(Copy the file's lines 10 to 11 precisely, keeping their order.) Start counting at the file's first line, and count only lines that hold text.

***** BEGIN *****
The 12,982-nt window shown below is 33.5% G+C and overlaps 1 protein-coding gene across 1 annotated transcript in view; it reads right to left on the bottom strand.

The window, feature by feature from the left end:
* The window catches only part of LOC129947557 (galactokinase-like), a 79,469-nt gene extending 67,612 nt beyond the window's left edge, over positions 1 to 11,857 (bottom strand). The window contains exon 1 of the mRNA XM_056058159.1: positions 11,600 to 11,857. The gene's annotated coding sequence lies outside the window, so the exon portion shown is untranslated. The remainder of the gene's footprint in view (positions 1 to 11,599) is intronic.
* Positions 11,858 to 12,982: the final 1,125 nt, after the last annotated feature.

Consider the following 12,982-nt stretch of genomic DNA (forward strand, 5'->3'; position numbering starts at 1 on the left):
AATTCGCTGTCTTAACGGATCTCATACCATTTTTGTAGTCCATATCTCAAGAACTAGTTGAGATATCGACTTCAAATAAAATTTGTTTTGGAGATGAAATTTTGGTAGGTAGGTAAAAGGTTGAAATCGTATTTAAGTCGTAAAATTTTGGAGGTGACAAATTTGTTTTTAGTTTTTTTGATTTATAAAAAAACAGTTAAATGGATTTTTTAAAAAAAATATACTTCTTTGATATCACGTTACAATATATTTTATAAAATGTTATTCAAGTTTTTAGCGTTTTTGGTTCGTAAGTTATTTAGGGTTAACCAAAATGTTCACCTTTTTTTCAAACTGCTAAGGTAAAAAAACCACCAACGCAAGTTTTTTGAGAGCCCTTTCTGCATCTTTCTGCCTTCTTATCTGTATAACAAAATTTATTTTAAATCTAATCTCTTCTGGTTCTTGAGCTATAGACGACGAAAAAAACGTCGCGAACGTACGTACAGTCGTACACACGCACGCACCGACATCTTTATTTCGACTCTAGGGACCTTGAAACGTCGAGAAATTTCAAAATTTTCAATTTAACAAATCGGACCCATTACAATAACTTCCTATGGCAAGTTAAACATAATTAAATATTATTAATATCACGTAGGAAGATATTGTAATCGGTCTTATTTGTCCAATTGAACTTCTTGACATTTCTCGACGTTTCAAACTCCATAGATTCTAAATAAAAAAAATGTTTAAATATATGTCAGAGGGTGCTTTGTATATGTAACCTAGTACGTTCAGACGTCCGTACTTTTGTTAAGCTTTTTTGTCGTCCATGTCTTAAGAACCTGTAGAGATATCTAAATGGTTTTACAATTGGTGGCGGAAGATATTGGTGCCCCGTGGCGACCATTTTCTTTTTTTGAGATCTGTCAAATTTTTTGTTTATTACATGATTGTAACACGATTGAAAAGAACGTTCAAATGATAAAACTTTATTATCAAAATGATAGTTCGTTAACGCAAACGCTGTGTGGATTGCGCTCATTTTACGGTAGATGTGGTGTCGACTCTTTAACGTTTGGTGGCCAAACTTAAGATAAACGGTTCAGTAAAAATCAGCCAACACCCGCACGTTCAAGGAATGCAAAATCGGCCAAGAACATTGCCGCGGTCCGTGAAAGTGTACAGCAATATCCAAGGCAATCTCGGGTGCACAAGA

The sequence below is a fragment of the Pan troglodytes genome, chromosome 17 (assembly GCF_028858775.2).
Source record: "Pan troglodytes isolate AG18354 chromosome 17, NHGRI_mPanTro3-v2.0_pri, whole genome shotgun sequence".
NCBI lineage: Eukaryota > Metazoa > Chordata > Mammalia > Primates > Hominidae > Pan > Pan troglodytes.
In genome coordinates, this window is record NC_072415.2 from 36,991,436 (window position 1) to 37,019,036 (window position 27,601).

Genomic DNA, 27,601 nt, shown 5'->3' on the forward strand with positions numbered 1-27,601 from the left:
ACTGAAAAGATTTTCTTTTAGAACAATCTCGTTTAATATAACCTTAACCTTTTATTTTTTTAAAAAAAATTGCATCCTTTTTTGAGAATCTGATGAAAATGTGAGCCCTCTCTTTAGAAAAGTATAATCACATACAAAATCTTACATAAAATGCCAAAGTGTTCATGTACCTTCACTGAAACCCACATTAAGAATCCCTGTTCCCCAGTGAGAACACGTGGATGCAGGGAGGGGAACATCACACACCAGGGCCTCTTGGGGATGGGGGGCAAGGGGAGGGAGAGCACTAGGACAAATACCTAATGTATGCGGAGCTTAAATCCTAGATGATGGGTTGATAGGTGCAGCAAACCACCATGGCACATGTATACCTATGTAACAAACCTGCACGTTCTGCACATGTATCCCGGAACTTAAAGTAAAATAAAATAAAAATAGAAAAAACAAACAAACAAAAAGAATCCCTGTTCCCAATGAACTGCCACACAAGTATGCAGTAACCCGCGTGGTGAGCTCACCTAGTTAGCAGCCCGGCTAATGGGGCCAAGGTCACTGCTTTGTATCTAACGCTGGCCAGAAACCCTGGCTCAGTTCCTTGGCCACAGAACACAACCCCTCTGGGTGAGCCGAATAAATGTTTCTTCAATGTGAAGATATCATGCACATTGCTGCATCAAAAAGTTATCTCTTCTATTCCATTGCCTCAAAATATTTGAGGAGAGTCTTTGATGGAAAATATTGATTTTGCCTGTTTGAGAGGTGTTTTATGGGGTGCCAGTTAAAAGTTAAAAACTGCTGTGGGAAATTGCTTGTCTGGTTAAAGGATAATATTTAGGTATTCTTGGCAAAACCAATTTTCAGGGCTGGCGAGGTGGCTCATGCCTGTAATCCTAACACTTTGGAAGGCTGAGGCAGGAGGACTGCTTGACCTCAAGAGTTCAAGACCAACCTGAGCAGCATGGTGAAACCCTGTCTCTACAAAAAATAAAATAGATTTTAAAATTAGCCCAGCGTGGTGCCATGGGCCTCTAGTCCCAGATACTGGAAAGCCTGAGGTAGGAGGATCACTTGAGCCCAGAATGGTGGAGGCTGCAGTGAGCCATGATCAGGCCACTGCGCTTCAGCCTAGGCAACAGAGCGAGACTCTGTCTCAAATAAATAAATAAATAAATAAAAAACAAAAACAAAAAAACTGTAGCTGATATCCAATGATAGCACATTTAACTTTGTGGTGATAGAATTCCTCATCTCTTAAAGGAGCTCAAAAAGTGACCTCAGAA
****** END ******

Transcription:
In genome coordinates, this window is record NC_072415.2 from 36,991,436 (window position 1) to 37,019,036 (window position 27,601).

Genomic DNA, 27,601 nt, shown 5'->3' on the forward strand with positions numbered 1-27,601 from the left: